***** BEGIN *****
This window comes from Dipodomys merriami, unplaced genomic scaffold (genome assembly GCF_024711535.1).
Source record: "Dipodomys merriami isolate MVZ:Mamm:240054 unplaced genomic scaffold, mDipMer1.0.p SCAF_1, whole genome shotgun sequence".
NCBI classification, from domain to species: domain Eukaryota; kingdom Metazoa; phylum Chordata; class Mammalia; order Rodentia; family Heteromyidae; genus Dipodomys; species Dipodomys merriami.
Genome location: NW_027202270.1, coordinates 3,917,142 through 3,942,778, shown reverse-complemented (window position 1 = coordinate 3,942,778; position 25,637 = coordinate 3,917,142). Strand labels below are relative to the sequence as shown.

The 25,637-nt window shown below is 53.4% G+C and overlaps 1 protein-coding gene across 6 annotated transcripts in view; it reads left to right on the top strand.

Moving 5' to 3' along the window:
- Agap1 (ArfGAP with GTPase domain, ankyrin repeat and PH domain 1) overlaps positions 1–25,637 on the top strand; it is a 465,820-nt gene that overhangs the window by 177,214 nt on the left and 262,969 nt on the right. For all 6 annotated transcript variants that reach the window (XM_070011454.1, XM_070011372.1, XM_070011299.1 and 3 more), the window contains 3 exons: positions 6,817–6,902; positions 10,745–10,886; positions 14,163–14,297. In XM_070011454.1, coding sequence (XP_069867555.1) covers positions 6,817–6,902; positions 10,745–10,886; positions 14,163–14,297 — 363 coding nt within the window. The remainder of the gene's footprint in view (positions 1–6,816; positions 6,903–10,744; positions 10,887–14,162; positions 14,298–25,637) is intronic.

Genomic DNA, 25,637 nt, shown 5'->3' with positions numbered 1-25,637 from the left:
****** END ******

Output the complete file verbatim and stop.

This window comes from Dipodomys merriami, unplaced genomic scaffold (genome assembly GCF_024711535.1).
Source record: "Dipodomys merriami isolate MVZ:Mamm:240054 unplaced genomic scaffold, mDipMer1.0.p SCAF_1, whole genome shotgun sequence".
NCBI classification, from domain to species: domain Eukaryota; kingdom Metazoa; phylum Chordata; class Mammalia; order Rodentia; family Heteromyidae; genus Dipodomys; species Dipodomys merriami.
Genome location: NW_027202270.1, coordinates 3,917,142 through 3,942,778, shown reverse-complemented (window position 1 = coordinate 3,942,778; position 25,637 = coordinate 3,917,142). Strand labels below are relative to the sequence as shown.

The 25,637-nt window shown below is 53.4% G+C and overlaps 1 protein-coding gene across 6 annotated transcripts in view; it reads left to right on the top strand.

Moving 5' to 3' along the window:
- Agap1 (ArfGAP with GTPase domain, ankyrin repeat and PH domain 1) overlaps positions 1–25,637 on the top strand; it is a 465,820-nt gene that overhangs the window by 177,214 nt on the left and 262,969 nt on the right. For all 6 annotated transcript variants that reach the window (XM_070011454.1, XM_070011372.1, XM_070011299.1 and 3 more), the window contains 3 exons: positions 6,817–6,902; positions 10,745–10,886; positions 14,163–14,297. In XM_070011454.1, coding sequence (XP_069867555.1) covers positions 6,817–6,902; positions 10,745–10,886; positions 14,163–14,297 — 363 coding nt within the window. The remainder of the gene's footprint in view (positions 1–6,816; positions 6,903–10,744; positions 10,887–14,162; positions 14,298–25,637) is intronic.

Genomic DNA, 25,637 nt, shown 5'->3' with positions numbered 1-25,637 from the left: